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7 Wednesday, February 22, 2012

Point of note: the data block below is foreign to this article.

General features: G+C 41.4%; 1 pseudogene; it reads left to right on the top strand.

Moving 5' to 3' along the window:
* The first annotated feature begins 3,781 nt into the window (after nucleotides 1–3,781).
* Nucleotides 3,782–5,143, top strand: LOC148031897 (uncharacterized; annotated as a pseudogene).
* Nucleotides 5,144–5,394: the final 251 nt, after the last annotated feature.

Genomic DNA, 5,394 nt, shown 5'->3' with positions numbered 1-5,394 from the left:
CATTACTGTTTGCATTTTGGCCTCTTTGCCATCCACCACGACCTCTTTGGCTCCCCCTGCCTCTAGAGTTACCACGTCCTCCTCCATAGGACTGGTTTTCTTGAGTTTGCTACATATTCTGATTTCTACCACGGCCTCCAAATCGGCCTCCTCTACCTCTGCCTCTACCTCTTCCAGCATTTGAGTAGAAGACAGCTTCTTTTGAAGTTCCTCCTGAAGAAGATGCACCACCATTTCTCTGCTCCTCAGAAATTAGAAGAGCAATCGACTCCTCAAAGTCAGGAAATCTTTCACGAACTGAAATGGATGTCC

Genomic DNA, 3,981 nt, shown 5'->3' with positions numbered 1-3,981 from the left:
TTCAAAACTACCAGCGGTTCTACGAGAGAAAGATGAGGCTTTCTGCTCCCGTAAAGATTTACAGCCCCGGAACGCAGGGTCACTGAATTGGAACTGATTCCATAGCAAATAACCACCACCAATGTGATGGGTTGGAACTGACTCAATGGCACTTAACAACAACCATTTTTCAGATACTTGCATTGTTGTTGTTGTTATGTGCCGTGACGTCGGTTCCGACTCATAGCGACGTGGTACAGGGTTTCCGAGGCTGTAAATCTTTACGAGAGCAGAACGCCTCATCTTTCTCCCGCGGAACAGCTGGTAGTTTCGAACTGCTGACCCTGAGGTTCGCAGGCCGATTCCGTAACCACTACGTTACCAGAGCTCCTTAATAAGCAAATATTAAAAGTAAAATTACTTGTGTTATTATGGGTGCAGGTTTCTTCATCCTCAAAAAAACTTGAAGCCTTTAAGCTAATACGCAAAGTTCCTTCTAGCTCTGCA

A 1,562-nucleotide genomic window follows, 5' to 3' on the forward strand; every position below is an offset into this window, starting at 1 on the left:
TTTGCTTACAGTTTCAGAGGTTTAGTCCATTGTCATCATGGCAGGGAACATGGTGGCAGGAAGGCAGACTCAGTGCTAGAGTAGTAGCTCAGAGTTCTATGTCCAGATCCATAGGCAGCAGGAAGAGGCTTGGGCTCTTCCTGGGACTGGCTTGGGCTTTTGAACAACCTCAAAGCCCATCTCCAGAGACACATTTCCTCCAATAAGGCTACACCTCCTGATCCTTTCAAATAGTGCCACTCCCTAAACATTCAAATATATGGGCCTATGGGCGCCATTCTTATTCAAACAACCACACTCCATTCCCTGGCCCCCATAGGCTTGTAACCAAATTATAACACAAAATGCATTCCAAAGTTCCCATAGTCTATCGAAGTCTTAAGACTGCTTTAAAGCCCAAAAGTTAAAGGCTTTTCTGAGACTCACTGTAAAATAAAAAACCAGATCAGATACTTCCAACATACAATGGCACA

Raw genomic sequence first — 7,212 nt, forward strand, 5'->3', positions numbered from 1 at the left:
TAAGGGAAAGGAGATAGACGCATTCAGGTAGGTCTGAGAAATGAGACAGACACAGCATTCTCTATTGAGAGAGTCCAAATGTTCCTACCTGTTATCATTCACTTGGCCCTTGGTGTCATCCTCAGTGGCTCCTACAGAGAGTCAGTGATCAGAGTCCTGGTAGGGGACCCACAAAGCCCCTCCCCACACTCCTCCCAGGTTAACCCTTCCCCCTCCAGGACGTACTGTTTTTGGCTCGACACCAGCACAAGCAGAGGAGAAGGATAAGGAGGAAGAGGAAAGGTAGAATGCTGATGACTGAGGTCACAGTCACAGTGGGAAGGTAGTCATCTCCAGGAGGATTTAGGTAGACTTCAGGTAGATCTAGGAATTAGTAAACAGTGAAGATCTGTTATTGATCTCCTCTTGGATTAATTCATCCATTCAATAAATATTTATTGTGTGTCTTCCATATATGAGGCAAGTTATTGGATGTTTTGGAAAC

general Assembly week in review The Indiana General Assembly is moving rapidly through the second half of session as senators face a February 23 committee hearing deadline. Legislation that moves through the second house without amendments will proceed to the governor for final consideration. Bills amended by the opposite chamber must return to the house of origin for consideration of changes made. This summary highlights some of the bills now moving through the Senate. Assistance for military service members HB 1059 would extend financial assistance available to military service members and their families through the Military Family Relief Fund. The Senate Homeland Security, Transportation and Veterans Affairs Committee approved the bill, which would extend from one year to three years the time that a service member or a service member’s dependent may be eligible to receive assistance. Emergency grants up to $5,000 may awarded to families in need of assistance for needs such as food, housing, utilities, medical services, transportation and other essential family support expenses. The relief fund is primarily funded through the sale of “Support Our Troops” license plates. As of August 31, 2011, the Indiana Department of Veterans’ Affairs reported that the fund had awarded approximately $751,000 to 262 families since it was created in 2007. Home energy assistance The Senate Tax and Fiscal Policy Committee approved HB 1141, which would restore the state sales tax exemption that expired in 2009 for home energy assistance acquired through the Low-Income Home Energy Assistance Program (LIHEAP). Under the bill, the home energy costs paid through the program would be exempt from June 30, 2012, to July 1, 2020. The state sales tax exemption allows more of the assistance funds to go directly to utility costs and weatherization efforts. Indiana’s program is divided into two components: the Energy Assistance Program and the Weatherization Assistance Program. The program is primarily funded through the federal LIHEAP block grant. Households earning up to 150 percent of the federal poverty level are eligible for assistance through LIHEAP. For a family of four, that would mean an income of $34,575 or less. The most vulnerable persons-the disabled, elderly, and households with a child under six years of age are given top priority. LIHEAP offset the costs of heating for approximately 168,000 low-income households in Indiana last year. Education initiatives The Senate Committee on Education and Career Development approved several bills including the following: HB 1134 would prohibit school districts from charging families for the cost of bus services to and from school. The proposal is in response to recent student transportation problems experienced by several school districts including Franklin Township Schools in Marion County. After parents rejected a referendum that would have brought in additional funding last year for the school district, which faces an $8 million budget shortfall, its bus service for the 2012-2013 school year was outsourced to a company that charged parents a transportation fee of $47.50 per month for the first child and $40.50 for each additional child. Other schools around the state are experiencing similar budget shortfalls due in part to the removal of school funding from property taxes under the tax cap plan and referendum requirements approved by the 2008 General Assembly. School transportation budgets and construction projects continue to be funded through property taxes, while operating